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dc.contributor.authorBabor, Thomasen_US
dc.contributor.authorCaetano, Raulen_US
dc.contributor.authorCasswell, Sallyen_US
dc.contributor.authorEdwards, Griffithen_US
dc.contributor.authorGlesbrecht, Normanen_US
dc.contributor.authorGraham, Kathrynen_US
dc.contributor.authorGrube, Joelen_US
dc.contributor.authorHill, Lindaen_US
dc.contributor.authorHolder, Harolden_US
dc.contributor.authorHomel, Rossen_US
dc.contributor.authorLivingston, Michaelen_US
dc.contributor.authorOsterberg, Esaen_US
dc.contributor.authorRehm, Juergenen_US
dc.contributor.authorRoom, Robinen_US
dc.contributor.authorRossow, Ingeborgen_US
dc.date.accessioned2017-04-24T09:07:51Z
dc.date.available2017-04-24T09:07:51Z
dc.date.issued2010en_US
dc.date.modified2010-09-24T06:49:49Z
dc.identifier.issn13600443en_US
dc.identifier.doi10.1111/j.1360-0443.2010.02945.xen_AU
dc.identifier.urihttp://hdl.handle.net/10072/34225
dc.description.abstractThis article summarizes the contents of Alcohol: No Ordinary Commodity (2nd edn). The first part of the book describes why alcohol is not an ordinary commodity, and reviews epidemiological data that establish alcohol as a major contributor to the global burden of disease, disability and death in high-, middle- and low-income countries. This section also documents how international beer and spirits production has been consolidated recently by a small number of global corporations that are expanding their operations in Eastern Europe, Asia, Africa and Latin America. In the second part of the book, the scientific evidence for strategies and interventions that can prevent or minimize alcohol-related harm is reviewed critically in seven key areas: pricing and taxation, regulating the physical availability of alcohol, modifying the drinking context, drink-driving countermeasures, restrictions on marketing, education and persuasion strategies, and treatment and early intervention services. Finally, the book addresses the policy-making process at the local, national and international levels and provides ratings of the effectiveness of strategies and interventions from a public health perspective. Overall, the strongest, most cost-effective strategies include taxation that increases prices, restrictions on the physical availability of alcohol, drink-driving countermeasures, brief interventions with at risk drinkers and treatment of drinkers with alcohol dependence.en_US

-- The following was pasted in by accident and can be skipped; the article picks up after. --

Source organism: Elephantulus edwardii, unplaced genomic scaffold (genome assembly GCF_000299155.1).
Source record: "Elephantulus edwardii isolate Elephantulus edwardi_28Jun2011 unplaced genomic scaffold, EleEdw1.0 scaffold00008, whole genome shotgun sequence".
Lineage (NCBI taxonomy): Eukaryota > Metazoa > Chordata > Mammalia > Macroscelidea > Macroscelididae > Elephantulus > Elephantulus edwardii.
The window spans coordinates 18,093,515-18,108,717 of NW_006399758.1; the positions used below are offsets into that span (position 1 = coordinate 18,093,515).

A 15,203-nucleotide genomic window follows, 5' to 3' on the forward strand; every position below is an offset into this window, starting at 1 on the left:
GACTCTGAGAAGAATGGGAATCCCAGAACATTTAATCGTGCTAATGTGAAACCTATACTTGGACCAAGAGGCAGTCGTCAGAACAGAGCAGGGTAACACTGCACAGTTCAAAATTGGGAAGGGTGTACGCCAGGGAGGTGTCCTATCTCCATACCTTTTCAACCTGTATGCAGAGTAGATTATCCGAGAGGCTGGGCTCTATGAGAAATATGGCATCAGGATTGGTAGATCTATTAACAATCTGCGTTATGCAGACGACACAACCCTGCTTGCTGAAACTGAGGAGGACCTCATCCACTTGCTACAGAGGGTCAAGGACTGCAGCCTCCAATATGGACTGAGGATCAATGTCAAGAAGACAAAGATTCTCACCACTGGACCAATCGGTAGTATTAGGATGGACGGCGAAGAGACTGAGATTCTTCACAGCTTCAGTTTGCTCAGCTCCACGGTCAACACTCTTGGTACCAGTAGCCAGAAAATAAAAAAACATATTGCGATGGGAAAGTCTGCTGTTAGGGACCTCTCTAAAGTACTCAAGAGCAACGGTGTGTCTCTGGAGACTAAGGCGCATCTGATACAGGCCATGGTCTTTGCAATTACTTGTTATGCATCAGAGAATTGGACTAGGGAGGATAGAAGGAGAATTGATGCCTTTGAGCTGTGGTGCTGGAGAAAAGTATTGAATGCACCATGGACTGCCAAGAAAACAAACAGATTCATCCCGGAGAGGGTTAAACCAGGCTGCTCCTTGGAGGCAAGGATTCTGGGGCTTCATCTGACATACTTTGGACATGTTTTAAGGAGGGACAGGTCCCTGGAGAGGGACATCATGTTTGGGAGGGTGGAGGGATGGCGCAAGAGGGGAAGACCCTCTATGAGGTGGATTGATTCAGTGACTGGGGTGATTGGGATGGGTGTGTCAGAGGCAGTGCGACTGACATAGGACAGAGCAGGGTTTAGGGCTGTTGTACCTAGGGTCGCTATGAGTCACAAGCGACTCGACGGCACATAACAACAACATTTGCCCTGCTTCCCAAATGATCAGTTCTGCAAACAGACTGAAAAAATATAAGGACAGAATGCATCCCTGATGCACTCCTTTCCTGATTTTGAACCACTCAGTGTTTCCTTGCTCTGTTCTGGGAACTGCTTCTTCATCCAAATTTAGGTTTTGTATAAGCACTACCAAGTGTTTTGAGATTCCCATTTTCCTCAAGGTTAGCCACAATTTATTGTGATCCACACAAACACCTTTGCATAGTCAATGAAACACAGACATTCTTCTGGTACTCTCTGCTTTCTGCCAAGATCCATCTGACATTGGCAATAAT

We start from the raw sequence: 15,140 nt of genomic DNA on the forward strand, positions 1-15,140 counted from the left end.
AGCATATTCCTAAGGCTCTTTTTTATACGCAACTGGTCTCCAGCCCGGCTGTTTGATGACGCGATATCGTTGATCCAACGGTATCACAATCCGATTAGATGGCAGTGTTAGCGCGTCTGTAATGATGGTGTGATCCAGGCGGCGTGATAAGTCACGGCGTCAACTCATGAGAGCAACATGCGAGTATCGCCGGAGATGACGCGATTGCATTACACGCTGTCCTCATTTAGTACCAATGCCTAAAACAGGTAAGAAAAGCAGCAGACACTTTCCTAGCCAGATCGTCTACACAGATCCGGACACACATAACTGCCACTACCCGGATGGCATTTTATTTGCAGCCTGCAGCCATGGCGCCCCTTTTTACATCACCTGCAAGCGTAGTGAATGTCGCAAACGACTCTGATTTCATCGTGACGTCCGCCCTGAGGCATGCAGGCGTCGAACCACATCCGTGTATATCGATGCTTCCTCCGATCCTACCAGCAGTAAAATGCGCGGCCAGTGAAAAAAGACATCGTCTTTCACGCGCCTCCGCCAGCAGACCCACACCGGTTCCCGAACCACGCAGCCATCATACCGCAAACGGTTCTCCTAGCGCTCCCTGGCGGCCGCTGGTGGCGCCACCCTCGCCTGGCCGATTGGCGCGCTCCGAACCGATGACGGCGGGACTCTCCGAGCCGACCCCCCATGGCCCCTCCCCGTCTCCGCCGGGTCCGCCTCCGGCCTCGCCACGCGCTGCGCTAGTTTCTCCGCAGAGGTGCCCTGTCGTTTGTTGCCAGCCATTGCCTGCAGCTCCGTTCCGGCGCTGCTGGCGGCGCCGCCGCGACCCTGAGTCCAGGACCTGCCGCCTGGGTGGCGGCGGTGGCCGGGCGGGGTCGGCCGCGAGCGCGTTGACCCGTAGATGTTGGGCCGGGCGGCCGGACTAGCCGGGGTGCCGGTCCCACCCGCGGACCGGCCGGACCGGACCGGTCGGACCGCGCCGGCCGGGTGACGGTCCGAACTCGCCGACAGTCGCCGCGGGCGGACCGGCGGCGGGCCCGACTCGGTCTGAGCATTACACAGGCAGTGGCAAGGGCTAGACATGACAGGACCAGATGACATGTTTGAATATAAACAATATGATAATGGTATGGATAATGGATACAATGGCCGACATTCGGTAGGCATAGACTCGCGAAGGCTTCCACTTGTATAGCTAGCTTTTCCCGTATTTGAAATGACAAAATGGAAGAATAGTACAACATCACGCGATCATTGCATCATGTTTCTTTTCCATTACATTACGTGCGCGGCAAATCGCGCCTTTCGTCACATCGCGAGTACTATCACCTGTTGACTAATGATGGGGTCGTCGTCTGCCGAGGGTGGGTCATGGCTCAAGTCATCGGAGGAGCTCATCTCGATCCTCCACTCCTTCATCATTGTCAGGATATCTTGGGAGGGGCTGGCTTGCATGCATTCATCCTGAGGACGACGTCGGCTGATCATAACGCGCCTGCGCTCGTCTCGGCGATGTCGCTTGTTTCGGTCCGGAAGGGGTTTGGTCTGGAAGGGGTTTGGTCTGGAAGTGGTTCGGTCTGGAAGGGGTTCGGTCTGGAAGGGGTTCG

dc.description.publicationstatusYesen_AU
dc.languageEnglishen_US
dc.language.isoen_AU
dc.publisherWileyen_US
dc.publisher.placeUnited Kingdomen_US
dc.relation.ispartofstudentpublicationNen_AU
dc.relation.ispartofpagefrom769en_US
dc.relation.ispartofpageto779en_US
dc.relation.ispartofissue5en_US
dc.relation.ispartofjournalAddictionen_US
dc.relation.ispartofvolume105en_US
dc.rights.retentionYen_AU
dc.subject.fieldofresearchCauses and Prevention of Crimeen_US
dc.subject.fieldofresearchcode160201en_US
dc.titleAlcohol: no ordinary commodity - a summary of the second editionen_US
dc.typeJournal articleen_US
dc.type.descriptionC2 - Non HERDC Eligibleen_US
dc.type.codeC - Journal Articlesen_US
gro.date.issued2010
gro.hasfulltextNo Full Text


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